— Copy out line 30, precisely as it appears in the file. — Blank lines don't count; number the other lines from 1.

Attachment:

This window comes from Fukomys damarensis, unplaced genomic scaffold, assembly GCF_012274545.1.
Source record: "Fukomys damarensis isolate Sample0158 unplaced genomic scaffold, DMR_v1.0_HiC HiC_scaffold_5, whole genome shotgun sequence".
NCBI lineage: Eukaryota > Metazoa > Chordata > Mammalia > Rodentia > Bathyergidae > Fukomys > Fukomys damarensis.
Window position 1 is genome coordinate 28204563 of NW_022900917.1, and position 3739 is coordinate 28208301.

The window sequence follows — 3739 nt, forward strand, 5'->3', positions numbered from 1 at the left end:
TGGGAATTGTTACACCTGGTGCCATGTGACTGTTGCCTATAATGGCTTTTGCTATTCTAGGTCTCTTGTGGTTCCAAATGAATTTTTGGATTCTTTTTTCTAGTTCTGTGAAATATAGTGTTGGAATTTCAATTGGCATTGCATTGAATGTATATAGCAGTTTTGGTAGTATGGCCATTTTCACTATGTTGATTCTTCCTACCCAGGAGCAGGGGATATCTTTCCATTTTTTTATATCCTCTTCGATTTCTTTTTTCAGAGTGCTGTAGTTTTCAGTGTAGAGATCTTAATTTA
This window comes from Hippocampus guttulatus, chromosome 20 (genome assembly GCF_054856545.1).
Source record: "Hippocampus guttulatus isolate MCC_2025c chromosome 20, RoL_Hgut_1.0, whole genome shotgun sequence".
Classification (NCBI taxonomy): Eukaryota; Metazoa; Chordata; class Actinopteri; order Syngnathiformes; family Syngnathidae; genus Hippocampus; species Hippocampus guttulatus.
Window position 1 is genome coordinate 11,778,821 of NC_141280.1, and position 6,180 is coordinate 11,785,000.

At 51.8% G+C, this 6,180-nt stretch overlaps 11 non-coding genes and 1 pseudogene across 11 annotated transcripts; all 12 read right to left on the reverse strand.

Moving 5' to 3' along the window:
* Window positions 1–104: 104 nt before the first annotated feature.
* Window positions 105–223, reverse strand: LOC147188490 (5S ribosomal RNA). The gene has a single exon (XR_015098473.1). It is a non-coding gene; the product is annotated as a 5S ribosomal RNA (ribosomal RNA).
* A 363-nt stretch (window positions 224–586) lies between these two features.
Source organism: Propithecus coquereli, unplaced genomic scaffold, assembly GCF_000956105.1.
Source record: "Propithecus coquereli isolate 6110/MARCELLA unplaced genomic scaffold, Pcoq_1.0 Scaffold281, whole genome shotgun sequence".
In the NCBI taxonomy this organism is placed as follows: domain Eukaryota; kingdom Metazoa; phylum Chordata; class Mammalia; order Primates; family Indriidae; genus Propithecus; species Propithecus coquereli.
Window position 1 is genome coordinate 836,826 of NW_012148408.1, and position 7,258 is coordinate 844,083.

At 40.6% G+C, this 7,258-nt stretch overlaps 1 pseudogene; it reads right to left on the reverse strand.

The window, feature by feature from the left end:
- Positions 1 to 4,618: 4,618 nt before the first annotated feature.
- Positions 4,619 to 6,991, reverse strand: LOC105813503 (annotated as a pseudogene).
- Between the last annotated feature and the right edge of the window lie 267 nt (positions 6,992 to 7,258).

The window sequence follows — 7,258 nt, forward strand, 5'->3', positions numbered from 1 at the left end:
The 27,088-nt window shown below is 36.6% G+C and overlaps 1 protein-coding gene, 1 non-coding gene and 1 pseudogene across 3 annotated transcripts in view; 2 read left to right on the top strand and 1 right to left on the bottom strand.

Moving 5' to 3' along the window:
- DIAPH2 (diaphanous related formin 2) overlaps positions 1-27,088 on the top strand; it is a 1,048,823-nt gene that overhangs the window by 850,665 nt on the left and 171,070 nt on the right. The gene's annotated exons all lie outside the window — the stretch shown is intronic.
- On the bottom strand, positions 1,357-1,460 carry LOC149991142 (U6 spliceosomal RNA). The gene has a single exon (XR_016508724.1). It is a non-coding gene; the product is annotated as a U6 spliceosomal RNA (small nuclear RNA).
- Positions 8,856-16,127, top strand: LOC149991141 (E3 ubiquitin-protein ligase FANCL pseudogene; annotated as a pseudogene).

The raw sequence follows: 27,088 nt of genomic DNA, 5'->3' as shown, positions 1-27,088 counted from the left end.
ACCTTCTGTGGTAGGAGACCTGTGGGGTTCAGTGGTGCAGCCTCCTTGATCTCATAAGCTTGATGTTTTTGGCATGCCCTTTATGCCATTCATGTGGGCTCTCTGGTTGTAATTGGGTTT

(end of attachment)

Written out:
- Positions 8,856-16,127, top strand: LOC149991141 (E3 ubiquitin-protein ligase FANCL pseudogene; annotated as a pseudogene).